Photo: UpperCut Images (Getty Images), Graphic: Nicole Antonuccio
The Salty WaitressSalty Waitress is The Takeout’s advice column from a real-life waitress that will teach you how not to behave like a garbage person while dining out—and maybe in real life.  

Dear Salty: Quick question. I’m generally a good tipper—almost always 18-20 percent automatic and can go up if good service, etc., rarely down.

But I have a problem tipping on an already overpriced item that requires almost no effort. If I go to a place and order a bottle of wine—let’s say it’s $40-50. Tipping etiquette would say I owe $8-10, but in reality the server did very little than bring it to me and open it. Many times I pour it myself.

I know this is to counterbalance those that order water, but is it really expected to tip the normal 18-20 percent on a bottle of wine (or the alcohol in general) when it’s so inflated to begin with. Always feel like a cheapskate, but $3-4 for bringing me a bottle seems reasonable…

Not trying to be a cheapskate, honest

Dear Honest,

Oh honey, honey, honey. I’m not so sure I believe you. You sound like a person who goes out to dinner a lot, so you realize that you’re not just paying just for the food or drink, right? You’re paying for the ambience, the music, the rent, the electric and water bill, the tablecloths, the labor of laundering and ironing said tablecloths, the luxury of eating dinner and not have to wash the dishes afterwards. If you’re going to start nickle-and-diming everything on the menu, where will it end?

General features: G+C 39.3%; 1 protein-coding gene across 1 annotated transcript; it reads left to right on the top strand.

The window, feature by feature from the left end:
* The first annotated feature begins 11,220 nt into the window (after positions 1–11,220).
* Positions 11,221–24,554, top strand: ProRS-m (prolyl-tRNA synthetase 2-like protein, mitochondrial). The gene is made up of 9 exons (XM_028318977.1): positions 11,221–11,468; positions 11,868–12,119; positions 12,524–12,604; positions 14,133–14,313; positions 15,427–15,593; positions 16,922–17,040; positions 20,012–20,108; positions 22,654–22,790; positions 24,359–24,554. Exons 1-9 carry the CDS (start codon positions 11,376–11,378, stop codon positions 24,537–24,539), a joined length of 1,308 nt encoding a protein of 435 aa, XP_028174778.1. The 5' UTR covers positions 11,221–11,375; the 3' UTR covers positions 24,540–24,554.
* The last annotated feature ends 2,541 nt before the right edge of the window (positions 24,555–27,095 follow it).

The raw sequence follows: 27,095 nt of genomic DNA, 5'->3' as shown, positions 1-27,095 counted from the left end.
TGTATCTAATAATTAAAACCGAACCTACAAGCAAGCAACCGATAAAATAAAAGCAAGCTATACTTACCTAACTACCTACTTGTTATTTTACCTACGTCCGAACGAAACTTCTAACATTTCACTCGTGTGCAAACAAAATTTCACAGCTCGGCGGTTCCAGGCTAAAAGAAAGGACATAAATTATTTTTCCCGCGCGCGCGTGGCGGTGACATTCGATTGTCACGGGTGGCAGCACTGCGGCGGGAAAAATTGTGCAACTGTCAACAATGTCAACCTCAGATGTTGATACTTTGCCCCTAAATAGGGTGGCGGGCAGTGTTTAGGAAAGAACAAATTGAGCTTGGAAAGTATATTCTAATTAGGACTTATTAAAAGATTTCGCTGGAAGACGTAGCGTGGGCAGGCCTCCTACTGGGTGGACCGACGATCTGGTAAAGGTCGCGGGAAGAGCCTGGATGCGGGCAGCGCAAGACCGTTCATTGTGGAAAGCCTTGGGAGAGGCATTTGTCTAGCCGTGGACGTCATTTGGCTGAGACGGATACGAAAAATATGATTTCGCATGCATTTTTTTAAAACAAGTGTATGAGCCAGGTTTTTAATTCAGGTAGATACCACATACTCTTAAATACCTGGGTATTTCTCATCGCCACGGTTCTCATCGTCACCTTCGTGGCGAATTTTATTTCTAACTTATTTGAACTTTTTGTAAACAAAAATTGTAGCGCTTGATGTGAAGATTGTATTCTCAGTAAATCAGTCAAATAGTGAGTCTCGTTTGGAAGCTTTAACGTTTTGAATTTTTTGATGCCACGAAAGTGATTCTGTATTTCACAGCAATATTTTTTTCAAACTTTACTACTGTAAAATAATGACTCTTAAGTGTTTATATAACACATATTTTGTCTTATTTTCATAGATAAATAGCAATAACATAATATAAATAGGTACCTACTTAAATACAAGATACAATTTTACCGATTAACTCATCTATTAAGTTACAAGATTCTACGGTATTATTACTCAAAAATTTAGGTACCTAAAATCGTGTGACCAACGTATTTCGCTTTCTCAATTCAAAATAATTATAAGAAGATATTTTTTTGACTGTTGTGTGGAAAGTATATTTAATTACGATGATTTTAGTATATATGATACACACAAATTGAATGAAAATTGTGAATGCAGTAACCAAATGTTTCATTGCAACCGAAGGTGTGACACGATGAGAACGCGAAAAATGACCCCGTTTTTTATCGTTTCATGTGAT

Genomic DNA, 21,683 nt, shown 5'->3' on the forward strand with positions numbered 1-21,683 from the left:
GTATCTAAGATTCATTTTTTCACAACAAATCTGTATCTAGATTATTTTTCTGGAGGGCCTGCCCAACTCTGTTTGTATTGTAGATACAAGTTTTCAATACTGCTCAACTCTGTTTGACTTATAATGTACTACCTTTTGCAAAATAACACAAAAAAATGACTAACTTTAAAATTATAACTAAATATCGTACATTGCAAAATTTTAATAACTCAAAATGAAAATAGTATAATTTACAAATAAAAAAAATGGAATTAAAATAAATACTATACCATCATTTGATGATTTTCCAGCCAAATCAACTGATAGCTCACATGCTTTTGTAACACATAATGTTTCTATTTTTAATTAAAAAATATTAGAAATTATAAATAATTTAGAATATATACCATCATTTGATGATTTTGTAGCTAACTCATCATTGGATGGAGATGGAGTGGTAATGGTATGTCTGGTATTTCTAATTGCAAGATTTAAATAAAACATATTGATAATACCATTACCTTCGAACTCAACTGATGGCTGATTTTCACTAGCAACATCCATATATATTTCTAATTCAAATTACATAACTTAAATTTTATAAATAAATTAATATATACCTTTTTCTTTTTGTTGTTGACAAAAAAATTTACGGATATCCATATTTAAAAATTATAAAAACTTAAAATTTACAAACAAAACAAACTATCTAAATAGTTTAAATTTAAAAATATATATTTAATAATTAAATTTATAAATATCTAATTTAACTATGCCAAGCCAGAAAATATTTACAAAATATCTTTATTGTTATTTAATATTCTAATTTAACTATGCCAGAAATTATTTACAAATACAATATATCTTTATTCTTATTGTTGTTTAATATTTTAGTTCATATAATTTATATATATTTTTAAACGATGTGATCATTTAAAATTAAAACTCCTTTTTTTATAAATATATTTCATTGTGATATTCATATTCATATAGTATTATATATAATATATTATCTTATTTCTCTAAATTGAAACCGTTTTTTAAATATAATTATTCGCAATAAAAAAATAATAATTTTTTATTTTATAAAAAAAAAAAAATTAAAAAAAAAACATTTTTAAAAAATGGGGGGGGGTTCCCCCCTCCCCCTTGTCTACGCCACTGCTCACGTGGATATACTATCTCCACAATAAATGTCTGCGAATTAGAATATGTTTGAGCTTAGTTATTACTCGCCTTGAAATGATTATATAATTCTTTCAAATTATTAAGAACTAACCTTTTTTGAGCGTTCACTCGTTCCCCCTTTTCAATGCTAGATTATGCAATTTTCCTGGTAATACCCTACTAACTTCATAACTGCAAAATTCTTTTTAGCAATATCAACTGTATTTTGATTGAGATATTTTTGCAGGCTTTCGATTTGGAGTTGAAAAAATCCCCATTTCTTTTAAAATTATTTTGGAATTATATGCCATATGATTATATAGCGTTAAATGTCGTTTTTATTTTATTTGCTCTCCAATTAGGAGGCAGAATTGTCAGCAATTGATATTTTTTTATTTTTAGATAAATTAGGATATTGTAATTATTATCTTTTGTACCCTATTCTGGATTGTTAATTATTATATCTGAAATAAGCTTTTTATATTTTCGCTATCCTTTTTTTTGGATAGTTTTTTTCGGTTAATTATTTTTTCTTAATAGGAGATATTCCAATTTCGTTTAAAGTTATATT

Yes, 20 percent on a $50 bottle of wine is a lot of nickels and dimes. But are you really just paying for that bottle? Or the special curation and storage of said bottle, that’s now discussed with you if you like, brought to you from that climate-controlled wine cellar, opened for you with a bit of a flourish, and poured into likely exquisite stemware? Think of your dinner bill total as including not only your meal—which your server didn’t prepare, after all, but still gets tipped on—and accompanying beverages, but also a kind of an hourly table rate for renting and enjoying that particular real estate.

Lemme tell you about that 20-percent tip. (Yes, the tipping industry is a travesty and all servers should be paid better wages to begin with. Believe me, you don’t need to tell me—Or my sad savings account.) Many restaurants have a “tip-pooling” practice, so that all tips get shared with not only waitstaff, but bussers, dishwashers, and runners, who are all working their asses off so that you can have a nice dinner. That server may be—probably—making less than minimum wage. So round your “automatic” 18 percent up to 20 percent on your whole bill every time, unless you actually see the server spit in your food. If you can’t afford that, you can’t afford to dine out, and we’d all rather you not-trying-to-be-but-are cheap-asses just stay home, leaving that table in my section open for someone who’s a bit more generous. After all, you hardly ever need reservations in your own dining room.

But here’s a possible solution for you. Find yourself a BYOB restaurant in your area. Liquor licenses are a pain in the ass, and those restaurants need your patronage, too. That way, you can enjoy your restaurant meal with a decidedly non-marked-up bottle of wine. And you know, that server will probably open it for you regardless, so please: tip them well.

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Got a question about dining out etiquette? Or are you a server/bartender with a horror story the world needs to hear? Email us: salty@thetakeout.com.